I recently quoted a review of Ted Hughes’ ‘translations’ of poems from languages he did not speak.
In the latest TLS, parts of which are online but I don’t know for how long, since I receive my non-virtual copy with a few days’ delay, Robin Fulton, a Scots poet and translator of poetry from Scandinavian languages, has a letter to the editor quoting precisely the bits that irritate me. He finds questions raised about ‘how we use the word “translation”‘.
Sir, Clive Wilmers review of Ted Hughess Selected Translations (June 1) is perceptive on many points but prompts larger questions about how we use the word translation. Of Pound he tells us that In writing Cathay - at a time when, incidentally, he knew no Chinese - Pound discovered a mysterious process . . .. People who translate from languages they can’t read certainly move in mysterious ways, yet ’incidentally’ is an odd word to use here: surely it was of the essence of Pound’s text that at that time he was unable to convey anything at all from a first-hand knowledge of Chinese?
…Of Ovid, Wilmer suggests that a limitation in Hughes’s art and outlook helped him to imitate the Metamorphoses, eliding the principle of order that unifies the poem and its vision. It might be argued that ’eliding’ here means something more like ignoring or even vandalizing - be that as it may, we are left wondering if the alleged limitation is a vice or a virtue in Hughes as a translator of Ovid.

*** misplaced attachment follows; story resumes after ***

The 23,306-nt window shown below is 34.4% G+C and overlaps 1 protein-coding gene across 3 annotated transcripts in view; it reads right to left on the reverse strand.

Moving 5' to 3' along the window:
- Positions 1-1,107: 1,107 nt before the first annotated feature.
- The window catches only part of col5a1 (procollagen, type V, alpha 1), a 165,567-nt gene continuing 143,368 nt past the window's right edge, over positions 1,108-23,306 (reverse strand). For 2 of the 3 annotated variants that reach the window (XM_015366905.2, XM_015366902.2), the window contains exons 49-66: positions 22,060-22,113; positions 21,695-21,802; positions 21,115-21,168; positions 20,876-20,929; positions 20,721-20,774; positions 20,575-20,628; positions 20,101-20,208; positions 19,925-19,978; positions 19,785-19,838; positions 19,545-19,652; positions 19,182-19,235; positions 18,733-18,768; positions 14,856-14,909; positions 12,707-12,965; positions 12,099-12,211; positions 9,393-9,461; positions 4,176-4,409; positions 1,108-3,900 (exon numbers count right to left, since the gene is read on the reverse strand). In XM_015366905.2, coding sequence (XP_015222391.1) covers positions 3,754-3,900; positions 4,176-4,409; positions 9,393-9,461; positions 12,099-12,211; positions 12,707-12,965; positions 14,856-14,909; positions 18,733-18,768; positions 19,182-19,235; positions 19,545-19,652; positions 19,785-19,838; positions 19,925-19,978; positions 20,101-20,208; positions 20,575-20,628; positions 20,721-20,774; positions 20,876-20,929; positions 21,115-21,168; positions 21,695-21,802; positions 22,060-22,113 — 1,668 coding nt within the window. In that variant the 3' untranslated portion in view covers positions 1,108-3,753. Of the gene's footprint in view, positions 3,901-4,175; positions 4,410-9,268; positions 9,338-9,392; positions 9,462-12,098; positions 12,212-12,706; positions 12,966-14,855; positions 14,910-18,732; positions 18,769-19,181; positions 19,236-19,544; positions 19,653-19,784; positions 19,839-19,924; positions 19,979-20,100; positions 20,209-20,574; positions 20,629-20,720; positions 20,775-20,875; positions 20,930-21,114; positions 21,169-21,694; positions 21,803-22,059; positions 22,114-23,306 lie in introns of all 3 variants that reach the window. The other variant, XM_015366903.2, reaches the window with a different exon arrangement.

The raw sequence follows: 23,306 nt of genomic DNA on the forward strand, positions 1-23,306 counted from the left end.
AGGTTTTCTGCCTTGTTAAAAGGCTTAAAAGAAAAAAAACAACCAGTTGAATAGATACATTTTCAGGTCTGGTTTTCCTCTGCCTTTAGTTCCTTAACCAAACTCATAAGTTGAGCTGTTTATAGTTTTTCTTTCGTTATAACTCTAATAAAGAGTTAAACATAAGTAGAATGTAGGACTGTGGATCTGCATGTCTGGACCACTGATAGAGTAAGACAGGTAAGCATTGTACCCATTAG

Fulton concludes that it might be useful to use the title ‘poems inspired by other poems’ rather than ‘translations’. ‘Then we could take them or leave them and even admire them without imagining we have gained access, mysteriously or otherwise, to the worlds of the original authors.’
The Independent (and surely other papers too) has an obituary of Michael Hamburger, another poet and translator, who died on June 7. And by clicking around on the TLS site, you can find all the poems to be voted on for the current poetry competition, and an interesting article on French bread, but unfortunately not Hugo Williams’ commentary on changes in colloquial language.